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If you have a loved one in need of care that lives more than an hour away, you’ve probably wondered what you can do.  If that sounds like you, this article is here to help. In the following paragraphs, we’ll provide tips, ideas for how you can help your loved one, and resources for caregiving from a distance.

Tip 1: How to Get Started

To get started as a long-distance caregiver, you’ll need to be in consistent communication with those closest to your loved one. This can include their team of doctors, paid caregivers, neighbors, and nearby family or friends. You’ll want to check in regularly to ensure you’re up-to-date on changes to their condition and needs. Here are some questions to ask regularly:

  • What are my loved one’s needs?
  • How are they feeling about care?
  • What do they want from care?
  • What do their doctors think about the types of care needed?
  • Who can handle what?
  • In the event that the primary person assigned to a specific duty is unable to manage or carry out their task(s) for any reason, who is next in line to handle it?

Tip 2: Decide on Your Role

Caregiving is harder than most people imagine, so be careful not to bite off more than you can chew – especially when providing care from a distance.

Here are some examples of tasks you can consider managing from a distance:

  • Managing/scheduling appointments and transport.
  • Managing insurance for claims along the way.
  • Researching the ailment/progression/healing process.
  • Paying and staying on top of bills.
  • Providing an empathetic listening ear to the person tasked with the major care role.
  • Stay in touch over video, phone call, email, letter, etc. Checking in frequently will help you feel included and your loved one feel thought of.
  • Visiting. As possible, visitation is one of the best ways to support your loved one. It will give you peace of mind to see how they’re cared for, or provide an opportunity for correction if needed.

Tip 3: Arrange and Organize

Once the roles have been divided, arranged, and assigned, it’s important to ensure your ducks are in a row, so to speak. Here’s what to organize: 

  • Pull together a file of pertinent medical documents and store it in an accessible place. This should include contact information for the doctor and care team, medication/prescription information, and family history (if available). It’s also wise to back this file up by scanning it into a computer or uploading it to the cloud (using software like DropBox or Google Drive) in case of the event that the originals are lost.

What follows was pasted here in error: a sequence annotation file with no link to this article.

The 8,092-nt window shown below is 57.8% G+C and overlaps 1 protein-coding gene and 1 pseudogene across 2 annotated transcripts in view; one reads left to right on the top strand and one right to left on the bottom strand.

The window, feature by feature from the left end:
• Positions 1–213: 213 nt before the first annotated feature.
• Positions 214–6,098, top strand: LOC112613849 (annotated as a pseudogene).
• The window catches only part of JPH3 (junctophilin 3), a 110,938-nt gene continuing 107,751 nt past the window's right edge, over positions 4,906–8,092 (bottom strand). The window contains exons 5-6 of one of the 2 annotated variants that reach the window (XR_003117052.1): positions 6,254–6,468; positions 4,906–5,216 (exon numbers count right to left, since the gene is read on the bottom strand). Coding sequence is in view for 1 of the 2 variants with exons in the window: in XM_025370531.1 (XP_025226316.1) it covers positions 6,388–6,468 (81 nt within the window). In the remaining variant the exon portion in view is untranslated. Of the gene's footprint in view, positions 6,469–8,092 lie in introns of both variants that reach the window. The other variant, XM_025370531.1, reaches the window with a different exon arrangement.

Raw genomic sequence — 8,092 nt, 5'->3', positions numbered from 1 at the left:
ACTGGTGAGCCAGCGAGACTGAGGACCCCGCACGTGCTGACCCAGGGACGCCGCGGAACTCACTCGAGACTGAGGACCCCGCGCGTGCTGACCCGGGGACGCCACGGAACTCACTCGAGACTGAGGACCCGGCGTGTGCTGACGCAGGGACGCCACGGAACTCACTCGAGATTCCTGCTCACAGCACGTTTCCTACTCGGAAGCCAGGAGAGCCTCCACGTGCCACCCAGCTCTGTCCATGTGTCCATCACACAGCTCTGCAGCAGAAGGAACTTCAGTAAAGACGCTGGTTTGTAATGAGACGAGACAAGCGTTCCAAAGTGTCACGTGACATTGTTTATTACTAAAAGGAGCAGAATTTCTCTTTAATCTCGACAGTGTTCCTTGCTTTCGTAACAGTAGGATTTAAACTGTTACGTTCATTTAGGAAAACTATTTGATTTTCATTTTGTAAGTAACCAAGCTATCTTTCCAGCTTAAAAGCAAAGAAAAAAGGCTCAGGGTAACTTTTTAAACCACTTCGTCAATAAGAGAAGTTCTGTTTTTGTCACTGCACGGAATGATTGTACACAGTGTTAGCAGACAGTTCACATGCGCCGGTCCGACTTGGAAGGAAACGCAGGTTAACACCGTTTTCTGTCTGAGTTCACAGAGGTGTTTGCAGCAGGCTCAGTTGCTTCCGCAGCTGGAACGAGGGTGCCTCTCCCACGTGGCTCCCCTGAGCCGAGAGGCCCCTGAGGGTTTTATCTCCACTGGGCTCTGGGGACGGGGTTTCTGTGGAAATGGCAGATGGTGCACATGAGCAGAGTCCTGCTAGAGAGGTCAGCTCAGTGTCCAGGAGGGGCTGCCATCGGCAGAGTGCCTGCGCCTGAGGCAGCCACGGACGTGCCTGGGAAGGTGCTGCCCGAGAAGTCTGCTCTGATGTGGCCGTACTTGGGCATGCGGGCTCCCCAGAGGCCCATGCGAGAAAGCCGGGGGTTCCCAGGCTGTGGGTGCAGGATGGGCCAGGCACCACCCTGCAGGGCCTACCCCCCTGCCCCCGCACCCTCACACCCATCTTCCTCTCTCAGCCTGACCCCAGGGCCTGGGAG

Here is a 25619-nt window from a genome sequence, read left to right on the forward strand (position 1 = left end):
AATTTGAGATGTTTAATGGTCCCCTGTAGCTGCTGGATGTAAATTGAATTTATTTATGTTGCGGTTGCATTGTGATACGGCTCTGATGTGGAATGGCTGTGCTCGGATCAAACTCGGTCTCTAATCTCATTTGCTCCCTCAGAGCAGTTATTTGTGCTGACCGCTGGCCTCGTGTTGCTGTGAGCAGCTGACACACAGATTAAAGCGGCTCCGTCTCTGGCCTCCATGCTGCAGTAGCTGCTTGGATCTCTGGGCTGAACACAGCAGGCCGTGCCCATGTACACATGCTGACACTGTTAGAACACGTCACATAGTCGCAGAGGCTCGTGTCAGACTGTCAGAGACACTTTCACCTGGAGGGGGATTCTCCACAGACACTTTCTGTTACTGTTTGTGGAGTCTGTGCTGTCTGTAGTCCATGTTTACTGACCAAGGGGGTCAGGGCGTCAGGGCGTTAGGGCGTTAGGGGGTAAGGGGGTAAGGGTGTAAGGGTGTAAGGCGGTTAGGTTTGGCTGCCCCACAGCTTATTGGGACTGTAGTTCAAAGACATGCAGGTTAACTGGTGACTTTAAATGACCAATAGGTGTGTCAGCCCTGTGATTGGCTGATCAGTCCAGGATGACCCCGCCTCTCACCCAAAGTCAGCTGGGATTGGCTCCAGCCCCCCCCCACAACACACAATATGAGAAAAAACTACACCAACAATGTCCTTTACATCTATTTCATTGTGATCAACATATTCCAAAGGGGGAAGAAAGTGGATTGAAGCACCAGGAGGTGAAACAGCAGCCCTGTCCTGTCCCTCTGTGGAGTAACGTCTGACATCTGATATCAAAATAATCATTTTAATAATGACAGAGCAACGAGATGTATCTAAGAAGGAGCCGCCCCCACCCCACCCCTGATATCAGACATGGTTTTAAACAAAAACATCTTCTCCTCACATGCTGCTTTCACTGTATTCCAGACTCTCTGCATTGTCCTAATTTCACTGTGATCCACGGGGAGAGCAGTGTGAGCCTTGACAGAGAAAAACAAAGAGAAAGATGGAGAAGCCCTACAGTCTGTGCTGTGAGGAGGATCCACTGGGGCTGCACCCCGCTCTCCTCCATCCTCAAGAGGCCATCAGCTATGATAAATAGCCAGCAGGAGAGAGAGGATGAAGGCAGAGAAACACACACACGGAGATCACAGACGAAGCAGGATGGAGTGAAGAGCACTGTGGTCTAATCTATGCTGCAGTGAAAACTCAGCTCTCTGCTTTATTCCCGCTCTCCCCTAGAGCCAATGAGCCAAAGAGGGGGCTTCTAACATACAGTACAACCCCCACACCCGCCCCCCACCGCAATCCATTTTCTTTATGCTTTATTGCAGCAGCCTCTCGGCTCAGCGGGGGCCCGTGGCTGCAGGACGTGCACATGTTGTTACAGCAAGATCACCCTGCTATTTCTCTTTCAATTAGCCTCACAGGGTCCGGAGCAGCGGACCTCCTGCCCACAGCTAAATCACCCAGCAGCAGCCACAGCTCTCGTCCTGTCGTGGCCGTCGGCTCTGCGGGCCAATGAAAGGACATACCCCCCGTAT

• Arrange power of attorney for medical care. This will designate who to turn to for medical related decisions if and when your loved one is no longer able to decide for themselves.
  • Arrange power of attorney for financial decisions. Similarly, this will designate rights to your loved one’s financial property in the event they are no longer able to make these decisions and payments themselves.
  • Ask your loved one the hard questions, like what their wishes are in life, in care, and in death. Record it in a living will.
  • Write out a daily care plan with roles assigned. Put a date on the calendar to review this regularly to ensure that the level of care provided still matches the level of need.


When caregiving from a distance, there are many instances that are likely to make you feel stuck, frustrated, helpless, or worried. The good news is that you’re not alone in this struggle and there are people and resources out there to help. Here are some examples:

  • Assistive technologies. Assistive technologies may be able to provide a welcomed answer to a difficult problem. There are high tech and low tech options, such as senior/disability friendly communication devices, alert systems that call emergency services in the event a fall is detected, in-home injury prevention tools (like strip lights to illuminate stairs), and more.
  • Leaves of Absence. In California, there are many paid leave programs to help you as a caregiver including the California Paid Family Leave Act. These leaves are designed to give you a chance to provide care with job-protected and/or paid leaves of absence from work.
  • The California Caregiver Resource Centers. Our non-profit Centers were created with you both in mind and at heart to be a free resource as you navigate the challenging role you’re in. We would love to connect you with your local Center, which can talk more about local programs for caregivers, answer your questions, and explain how they can best support you.
  • Support Groups and Organizations. In addition to and beyond our Centers, there are many organizations and support groups that can help you with your research, provide insight and experience, or to simply offer an empathetic ear to listen to your concerns.

While caregiving at any distance is no easy task, we hope you’ve found some constructive ways you can take a part in your loved one’s care from far away. If you have additional questions or concerns, please contact your local Center and they will be happy to offer support.

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